Save to Read Later on All Your Devices With Pocket

There are many different ways to save web pages in a list to read later. Most browsers, including the ones on iOS devices, include an option for saving articles to read later, Instapaper is an app available on almost any device that does many things aside from saving articles to read later, but it costs $4.99. The app Pocket works on the same devices and saves articles in much the same way, yet misses out on the extras.

I was inspired to download Pocket after seeing it advertised all over. The name has recently changed from “Read It Later” to “Pocket,” and a big push it out there for everyone to download. After seeing it pop up numerous times, I decided to download it to my iPad to see what all the fuss is about and if it was any better than the Reading List function on Safari.

Pocket-Email

After downloading Pocket and signing in, it gives you a quick tutorial with options for getting it set up the best way possible for the ways you intend to use it. One of those options is to add Pocket to your address book so that you can email links to your reading list. It’s so easy to set up, that it only requires you to hit the button, and it adds the appropriate button and does all the work for you of adding it to your address book.

Pocket-Setup

Setting up your Safari in iOS to work along with Pocket is quite easy. In the instructions, they tell you that the way the apps are created through Apple, they aren’t allowed to do any of this work for you. Nevertheless, they make it quite easy to get it set up. It just requires you to go to a certain link in your browser, add it to your list of favorites, edit the link, and it’s done. It allows you then to test it, and if you have done it correctly, it gives you the message telling you so.

Pocket-Safari

With Pocket set up in Safari, and a handy link residing in your Bookmarks Bar, saving a link to read later in Pocket is simply a matter of clicking on the link. It then gives you a message confirming that it has been saved to your reading list.

Pocket-List

To view the items you have saved in your reading list, open the Pocket app. This presents you with different choices for the list, such as all the links, just the articles, just the images, or just the videos. Although I saved it to my iPad reading list, it’s now available on my iPhone reading list as well.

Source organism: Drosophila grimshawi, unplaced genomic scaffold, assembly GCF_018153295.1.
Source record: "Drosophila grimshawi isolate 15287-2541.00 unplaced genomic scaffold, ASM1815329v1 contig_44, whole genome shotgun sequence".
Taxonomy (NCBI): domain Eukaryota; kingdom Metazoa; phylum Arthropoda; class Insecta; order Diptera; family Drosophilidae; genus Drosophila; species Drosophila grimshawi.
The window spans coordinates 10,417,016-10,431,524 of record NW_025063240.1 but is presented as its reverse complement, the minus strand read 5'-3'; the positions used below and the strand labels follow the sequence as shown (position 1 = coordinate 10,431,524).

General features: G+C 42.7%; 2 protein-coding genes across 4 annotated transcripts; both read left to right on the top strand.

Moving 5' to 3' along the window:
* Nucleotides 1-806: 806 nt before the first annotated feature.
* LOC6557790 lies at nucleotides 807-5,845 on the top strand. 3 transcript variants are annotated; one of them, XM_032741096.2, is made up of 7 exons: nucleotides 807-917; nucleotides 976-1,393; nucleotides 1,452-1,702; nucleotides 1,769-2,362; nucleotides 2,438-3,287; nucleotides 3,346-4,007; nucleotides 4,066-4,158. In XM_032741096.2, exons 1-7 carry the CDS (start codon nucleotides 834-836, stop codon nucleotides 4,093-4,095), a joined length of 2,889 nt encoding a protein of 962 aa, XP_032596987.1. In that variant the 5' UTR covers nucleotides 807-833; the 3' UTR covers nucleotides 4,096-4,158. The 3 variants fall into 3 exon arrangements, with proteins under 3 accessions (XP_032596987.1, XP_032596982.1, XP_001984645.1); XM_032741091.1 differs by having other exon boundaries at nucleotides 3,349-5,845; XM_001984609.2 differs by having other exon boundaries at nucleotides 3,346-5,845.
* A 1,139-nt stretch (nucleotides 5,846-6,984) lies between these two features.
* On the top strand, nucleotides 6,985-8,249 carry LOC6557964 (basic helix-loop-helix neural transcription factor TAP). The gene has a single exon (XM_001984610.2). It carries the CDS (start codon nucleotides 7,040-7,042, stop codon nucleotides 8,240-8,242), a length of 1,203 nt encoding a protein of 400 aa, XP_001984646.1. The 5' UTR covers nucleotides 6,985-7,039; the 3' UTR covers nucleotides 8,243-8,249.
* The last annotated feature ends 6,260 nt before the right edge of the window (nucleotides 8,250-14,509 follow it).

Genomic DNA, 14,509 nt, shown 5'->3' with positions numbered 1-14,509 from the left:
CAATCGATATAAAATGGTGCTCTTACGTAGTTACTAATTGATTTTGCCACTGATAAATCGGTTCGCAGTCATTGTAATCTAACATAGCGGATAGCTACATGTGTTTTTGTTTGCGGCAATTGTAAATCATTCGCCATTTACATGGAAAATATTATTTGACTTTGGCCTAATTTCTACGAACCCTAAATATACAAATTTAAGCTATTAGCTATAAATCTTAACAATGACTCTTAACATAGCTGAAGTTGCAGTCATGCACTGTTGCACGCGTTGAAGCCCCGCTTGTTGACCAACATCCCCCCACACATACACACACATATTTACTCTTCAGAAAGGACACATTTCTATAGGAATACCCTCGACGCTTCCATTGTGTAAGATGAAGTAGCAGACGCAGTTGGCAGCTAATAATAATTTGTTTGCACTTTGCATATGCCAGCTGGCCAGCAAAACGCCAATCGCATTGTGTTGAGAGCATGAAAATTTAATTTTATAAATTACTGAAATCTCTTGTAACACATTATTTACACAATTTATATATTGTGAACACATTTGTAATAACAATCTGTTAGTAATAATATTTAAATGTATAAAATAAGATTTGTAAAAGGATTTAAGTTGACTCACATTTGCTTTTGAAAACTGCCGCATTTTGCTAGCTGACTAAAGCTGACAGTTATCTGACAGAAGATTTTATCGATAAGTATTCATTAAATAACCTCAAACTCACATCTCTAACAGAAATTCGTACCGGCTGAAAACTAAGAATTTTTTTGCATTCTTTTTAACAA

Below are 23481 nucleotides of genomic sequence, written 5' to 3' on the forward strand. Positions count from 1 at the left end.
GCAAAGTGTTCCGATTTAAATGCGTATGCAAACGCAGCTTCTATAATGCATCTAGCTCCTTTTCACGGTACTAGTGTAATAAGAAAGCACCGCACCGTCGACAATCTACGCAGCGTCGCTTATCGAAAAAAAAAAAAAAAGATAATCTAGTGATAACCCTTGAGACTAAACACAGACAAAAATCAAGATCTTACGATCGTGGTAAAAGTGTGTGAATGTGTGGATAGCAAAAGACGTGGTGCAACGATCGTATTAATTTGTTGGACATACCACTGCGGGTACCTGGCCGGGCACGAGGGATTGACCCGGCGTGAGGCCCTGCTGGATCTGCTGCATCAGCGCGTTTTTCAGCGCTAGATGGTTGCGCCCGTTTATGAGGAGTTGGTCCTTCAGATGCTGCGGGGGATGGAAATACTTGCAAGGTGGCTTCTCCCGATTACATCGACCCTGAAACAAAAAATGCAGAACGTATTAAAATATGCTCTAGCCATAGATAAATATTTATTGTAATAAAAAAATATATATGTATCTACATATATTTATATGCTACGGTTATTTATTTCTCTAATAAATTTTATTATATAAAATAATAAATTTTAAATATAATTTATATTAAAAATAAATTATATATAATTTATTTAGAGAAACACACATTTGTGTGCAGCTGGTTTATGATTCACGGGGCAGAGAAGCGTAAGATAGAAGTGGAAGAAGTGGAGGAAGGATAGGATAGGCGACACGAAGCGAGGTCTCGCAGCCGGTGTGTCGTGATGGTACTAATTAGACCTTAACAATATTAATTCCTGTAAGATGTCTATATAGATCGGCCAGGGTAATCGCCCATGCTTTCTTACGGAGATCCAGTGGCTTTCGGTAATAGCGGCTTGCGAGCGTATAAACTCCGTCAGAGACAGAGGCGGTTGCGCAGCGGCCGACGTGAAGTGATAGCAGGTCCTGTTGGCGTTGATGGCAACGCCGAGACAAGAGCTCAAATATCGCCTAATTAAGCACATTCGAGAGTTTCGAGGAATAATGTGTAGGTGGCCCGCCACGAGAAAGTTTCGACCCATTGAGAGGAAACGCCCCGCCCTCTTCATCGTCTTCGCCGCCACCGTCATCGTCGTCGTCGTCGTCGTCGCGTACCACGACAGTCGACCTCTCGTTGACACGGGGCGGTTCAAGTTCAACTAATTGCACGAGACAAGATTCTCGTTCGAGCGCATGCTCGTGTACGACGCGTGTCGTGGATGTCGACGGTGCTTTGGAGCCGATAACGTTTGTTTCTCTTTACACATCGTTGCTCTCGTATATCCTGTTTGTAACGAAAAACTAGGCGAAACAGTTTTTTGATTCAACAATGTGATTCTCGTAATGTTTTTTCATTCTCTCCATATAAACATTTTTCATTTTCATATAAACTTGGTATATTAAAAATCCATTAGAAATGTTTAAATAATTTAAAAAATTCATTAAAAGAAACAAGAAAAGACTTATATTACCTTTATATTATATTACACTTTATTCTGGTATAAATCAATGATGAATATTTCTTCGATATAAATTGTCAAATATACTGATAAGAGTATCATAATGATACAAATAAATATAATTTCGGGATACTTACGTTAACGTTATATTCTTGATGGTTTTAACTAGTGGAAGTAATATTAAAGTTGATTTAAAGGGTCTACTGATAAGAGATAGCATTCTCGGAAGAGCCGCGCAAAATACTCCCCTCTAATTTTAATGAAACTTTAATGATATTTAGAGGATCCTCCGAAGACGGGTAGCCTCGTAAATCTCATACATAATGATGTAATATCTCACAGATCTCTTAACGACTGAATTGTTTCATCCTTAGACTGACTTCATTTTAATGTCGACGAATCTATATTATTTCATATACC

Pocket-Firefox

Once again, Pocket helps you do as much of the work as they possibly can. When I installed the app to my iPad, it gave me the option to have the instructions for installing on my computer emailed to me. I did that, expecting a list of instructions, and instead just had a link I needed to click. Opening the link in Firefox opened up the extension, showing me the benefits of adding it to Firefox. It gives you a simple link to click again to install it.

Pocket-FirefoxInstalled

In Firefox, the Pocket extension shows up in the right hand side, to the side of the Google search box. It gives me the same options as I had in iOS, to view by article, image, or video, as well as viewing it by newest, oldest, title, and site. It has all the articles I saved on my iPad listed here. It makes it not only a good way to “read it later,” but also a good way to transfer URLs from device to device.

Pocket-Offline

The main advantage to using Pocket over the Safari Read Later function on iOS devices is that it doesn’t just work with Safari. It works with over three-hundred other apps, as well as Android devices, Windows, Mac, and even Kindle Fire. The other advantage is that it also works offline. To check this, I put my iPad in Airplane mode, and while I couldn’t read anything saved with Read Later in Safari, I could read all the articles I saved to Pocket. Options are available including changing the text size, marking it as read, and saving it as a favorite.

Pocket isn’t only a very convenient app for saving articles to read later, but it’s also a great way to share links back and forth between devices, even cross-platform devices. And the best part of all is that it costs nothing to download, unlike Instapaper. If you need all the bells and whistles, Instapaper is probably the way to go. But if you don’t need them, save the $4.99 and get Pocket.

Pocket Homepage
Pocket (iTunes link)